Former Toowoomba resident Jennifer Cardell (left).
Former Toowoomba resident Jennifer Cardell (left).

‘Generous’ woman behind Toowoomba landmark dies

TRIBUTES have flowed for the Toowoomba Cobb and Co Museum co-founder Jennifer Cardell, who died after a short battle with cancer.

Jennifer Cardell and her husband Adrian's donation of more than $2.5 million in historical artefacts and pieces in 1982 was the catalyst to the creation of the museum five years later.

Mrs Cardell was the daughter of legendary Toowoomba businessman and Toowoomba arts contributor Bill Bolton, and bought his extensive collection of 19th century horsedrawn carriages following his death in 1973.

Her son David Cardell said the donation to the Queensland Museum Network was on the condition that the collection remained in Toowoomba.

Jennifer Cardell with her father, the late Bill Bolton.
Jennifer Cardell with her father, the late Bill Bolton.

"My grandfather established the private museum, but my mother purchased it and then instead of selling it off, they decided they wanted to donate it to the people of Queensland, on the assurance it would be established in Toowoomba," he said.

"She was very supportive of growing Toowoomba.

"She was big on not just the historical artefacts, but also making it a living museum.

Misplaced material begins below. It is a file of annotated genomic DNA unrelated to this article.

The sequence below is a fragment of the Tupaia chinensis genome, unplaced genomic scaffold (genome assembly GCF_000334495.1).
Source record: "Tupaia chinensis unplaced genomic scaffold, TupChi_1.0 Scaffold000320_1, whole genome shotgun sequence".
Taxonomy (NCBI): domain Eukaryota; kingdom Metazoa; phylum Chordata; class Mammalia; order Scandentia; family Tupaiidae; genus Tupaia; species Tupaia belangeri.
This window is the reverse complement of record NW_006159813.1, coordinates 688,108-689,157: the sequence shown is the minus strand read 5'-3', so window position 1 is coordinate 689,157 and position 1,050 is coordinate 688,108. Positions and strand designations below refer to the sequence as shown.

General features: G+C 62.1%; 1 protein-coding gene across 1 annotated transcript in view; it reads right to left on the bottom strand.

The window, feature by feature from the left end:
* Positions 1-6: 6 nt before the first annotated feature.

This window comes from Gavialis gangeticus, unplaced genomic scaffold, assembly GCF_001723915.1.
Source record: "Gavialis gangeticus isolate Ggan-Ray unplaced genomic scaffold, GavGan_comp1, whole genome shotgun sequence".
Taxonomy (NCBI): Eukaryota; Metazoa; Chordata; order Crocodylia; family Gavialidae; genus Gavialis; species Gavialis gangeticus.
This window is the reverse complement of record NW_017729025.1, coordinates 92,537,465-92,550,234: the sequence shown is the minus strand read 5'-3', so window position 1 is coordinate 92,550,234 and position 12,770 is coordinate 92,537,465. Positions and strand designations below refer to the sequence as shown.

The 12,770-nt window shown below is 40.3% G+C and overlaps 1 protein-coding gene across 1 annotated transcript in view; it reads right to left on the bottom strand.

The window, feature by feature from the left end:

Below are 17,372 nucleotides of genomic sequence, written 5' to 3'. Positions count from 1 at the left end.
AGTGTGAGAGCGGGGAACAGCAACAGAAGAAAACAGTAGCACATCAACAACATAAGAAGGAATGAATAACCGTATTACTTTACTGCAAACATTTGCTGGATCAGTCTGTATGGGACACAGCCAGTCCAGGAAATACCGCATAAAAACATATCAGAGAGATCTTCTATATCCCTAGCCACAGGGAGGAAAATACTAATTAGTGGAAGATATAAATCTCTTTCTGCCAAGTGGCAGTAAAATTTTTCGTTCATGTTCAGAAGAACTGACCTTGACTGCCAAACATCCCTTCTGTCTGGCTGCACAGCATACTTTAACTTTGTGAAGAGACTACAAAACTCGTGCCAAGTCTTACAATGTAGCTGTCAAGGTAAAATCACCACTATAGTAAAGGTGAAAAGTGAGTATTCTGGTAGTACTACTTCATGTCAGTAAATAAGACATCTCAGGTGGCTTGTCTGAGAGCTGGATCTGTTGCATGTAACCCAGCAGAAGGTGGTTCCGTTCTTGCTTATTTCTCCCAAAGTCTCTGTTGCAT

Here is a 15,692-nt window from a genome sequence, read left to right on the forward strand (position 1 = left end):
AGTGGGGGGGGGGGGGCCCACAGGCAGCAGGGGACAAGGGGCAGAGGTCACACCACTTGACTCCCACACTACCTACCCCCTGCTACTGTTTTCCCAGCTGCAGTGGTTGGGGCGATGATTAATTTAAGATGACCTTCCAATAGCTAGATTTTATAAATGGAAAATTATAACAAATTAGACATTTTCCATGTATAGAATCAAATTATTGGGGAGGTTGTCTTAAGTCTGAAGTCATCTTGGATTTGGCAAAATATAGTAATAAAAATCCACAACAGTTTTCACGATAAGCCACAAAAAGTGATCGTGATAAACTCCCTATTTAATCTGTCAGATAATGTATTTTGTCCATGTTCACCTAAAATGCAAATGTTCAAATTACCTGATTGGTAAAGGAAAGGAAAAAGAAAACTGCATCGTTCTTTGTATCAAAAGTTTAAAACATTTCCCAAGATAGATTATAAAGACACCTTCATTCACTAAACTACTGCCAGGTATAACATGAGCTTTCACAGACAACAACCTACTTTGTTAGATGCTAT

"In some ways, the museum was a frontrunner in the combination of the artisans and artefacts."

The Cobb and Co Museum is now one of Toowoomba's most popular tourist attractions, something that delighted Mrs Cardell in her later years.

"It made her happy to see her grandchildren enjoy the activities (at the museum)," Mr Cardell said.

Mr Cardell said his mother was a very intelligent woman who loved tennis and tai chi, even becoming an instructor later in her life.

"She was very sporty and played tennis until she was in her 50s, and then became a tai-chi master.

"We actually buried her with her swords and her (tai chi) fans."

Cobb and Co Museum curator Jeff Powell said the centre owed its existence to the Cardells' donation.

"The collection was valued in the 1980s at over $1 million - it would be many times that amount in present day value," he said.

"Cobb and Co Museum opened as a campus of the Queensland Museum Network in 1987, thanks to the generosity of Jenny and Adrian Cardell.

"It is no exaggeration to say that Cobb+Co Museum would not exist but for the enormous generosity of Jenny and Adrian Cardell."

Mrs Cardell was 78. She is survived by her husband, three children and seven grandchildren.


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